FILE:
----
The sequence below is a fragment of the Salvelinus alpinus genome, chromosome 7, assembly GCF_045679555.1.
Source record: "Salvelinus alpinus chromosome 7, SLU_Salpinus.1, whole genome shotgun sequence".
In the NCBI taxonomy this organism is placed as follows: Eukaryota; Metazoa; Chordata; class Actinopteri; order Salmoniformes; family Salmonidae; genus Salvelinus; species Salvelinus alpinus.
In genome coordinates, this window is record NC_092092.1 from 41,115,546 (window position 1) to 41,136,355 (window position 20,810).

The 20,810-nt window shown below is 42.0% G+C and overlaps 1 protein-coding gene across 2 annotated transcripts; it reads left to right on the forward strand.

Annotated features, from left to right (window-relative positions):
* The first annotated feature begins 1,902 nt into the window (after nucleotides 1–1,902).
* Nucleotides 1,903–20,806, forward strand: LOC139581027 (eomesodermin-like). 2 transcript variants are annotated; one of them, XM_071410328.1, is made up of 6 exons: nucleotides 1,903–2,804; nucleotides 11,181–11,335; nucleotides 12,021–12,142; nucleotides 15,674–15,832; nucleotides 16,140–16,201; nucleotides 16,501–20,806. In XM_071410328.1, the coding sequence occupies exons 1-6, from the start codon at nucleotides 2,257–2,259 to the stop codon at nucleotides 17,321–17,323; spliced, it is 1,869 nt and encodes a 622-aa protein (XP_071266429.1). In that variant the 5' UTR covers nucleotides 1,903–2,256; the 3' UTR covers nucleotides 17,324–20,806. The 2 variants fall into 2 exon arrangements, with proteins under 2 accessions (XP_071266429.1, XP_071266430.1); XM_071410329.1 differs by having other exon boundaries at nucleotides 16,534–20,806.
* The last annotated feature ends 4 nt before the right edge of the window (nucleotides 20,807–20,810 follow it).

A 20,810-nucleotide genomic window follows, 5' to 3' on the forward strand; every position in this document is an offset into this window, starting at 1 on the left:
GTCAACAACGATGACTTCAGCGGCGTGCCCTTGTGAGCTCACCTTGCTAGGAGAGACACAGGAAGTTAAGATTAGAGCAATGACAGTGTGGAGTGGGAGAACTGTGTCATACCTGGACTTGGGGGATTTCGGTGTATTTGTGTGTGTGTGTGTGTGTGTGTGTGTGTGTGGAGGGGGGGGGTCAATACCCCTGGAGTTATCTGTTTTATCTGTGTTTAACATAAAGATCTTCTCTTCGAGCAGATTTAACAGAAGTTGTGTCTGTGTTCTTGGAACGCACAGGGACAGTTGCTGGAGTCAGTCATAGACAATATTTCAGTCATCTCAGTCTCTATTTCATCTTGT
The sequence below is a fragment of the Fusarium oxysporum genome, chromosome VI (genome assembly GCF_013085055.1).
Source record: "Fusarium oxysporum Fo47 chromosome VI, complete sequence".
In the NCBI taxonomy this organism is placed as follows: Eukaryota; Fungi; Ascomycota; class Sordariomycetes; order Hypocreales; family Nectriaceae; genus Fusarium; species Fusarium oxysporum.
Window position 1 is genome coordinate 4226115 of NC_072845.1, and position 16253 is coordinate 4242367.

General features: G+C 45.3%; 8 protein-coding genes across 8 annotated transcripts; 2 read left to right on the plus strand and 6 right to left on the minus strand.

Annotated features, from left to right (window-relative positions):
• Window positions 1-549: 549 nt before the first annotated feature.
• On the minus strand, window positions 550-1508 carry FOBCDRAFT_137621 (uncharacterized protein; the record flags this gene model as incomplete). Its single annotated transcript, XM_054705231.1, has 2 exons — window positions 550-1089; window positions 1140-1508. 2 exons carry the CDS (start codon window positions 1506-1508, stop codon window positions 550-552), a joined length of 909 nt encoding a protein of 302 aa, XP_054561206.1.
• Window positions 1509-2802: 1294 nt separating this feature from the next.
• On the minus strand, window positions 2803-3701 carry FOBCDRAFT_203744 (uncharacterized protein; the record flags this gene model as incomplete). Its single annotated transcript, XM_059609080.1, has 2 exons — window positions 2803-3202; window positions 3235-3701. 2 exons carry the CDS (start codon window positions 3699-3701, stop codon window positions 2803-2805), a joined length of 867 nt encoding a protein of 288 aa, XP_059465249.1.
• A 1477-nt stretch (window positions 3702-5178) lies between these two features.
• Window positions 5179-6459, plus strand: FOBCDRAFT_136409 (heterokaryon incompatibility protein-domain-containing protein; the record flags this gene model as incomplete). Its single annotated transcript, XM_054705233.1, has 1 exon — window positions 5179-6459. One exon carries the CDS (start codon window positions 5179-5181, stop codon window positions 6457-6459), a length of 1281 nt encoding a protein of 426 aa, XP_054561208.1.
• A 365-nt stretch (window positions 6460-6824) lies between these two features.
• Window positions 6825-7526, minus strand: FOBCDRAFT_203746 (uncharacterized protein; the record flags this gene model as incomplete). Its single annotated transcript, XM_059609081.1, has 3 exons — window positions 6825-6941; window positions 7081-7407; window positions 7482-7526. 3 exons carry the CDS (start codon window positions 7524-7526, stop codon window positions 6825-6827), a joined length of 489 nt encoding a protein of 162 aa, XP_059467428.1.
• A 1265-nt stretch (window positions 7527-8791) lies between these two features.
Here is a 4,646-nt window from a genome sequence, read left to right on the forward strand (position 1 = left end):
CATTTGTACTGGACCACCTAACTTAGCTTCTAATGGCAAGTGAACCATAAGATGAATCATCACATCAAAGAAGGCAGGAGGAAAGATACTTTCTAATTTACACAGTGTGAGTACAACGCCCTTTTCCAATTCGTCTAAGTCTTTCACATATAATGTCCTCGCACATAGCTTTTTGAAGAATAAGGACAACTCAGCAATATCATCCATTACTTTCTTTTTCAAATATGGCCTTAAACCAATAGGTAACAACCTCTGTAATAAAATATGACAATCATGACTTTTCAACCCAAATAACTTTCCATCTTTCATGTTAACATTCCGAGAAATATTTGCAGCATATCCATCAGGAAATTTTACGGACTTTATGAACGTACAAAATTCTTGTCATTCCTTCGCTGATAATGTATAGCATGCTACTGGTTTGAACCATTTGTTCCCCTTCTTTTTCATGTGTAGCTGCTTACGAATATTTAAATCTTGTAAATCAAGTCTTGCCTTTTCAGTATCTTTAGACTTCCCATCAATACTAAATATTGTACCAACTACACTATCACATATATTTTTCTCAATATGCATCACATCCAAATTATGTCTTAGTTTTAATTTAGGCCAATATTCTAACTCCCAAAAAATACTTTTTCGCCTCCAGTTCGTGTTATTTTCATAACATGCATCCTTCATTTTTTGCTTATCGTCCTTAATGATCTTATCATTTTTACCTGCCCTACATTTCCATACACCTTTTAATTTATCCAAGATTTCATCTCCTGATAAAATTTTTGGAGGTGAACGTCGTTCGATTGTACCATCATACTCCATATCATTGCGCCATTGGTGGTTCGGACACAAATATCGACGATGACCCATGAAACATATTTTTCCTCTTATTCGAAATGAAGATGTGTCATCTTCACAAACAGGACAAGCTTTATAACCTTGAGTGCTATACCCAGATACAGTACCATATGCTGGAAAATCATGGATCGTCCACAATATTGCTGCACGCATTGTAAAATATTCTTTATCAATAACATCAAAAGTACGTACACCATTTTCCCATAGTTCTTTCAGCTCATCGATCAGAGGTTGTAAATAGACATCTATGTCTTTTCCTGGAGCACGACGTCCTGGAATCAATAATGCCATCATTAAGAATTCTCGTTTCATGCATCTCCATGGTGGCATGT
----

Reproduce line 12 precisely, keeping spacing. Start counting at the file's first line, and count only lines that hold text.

The sequence below is a fragment of the Fusarium oxysporum genome, chromosome VI (genome assembly GCF_013085055.1).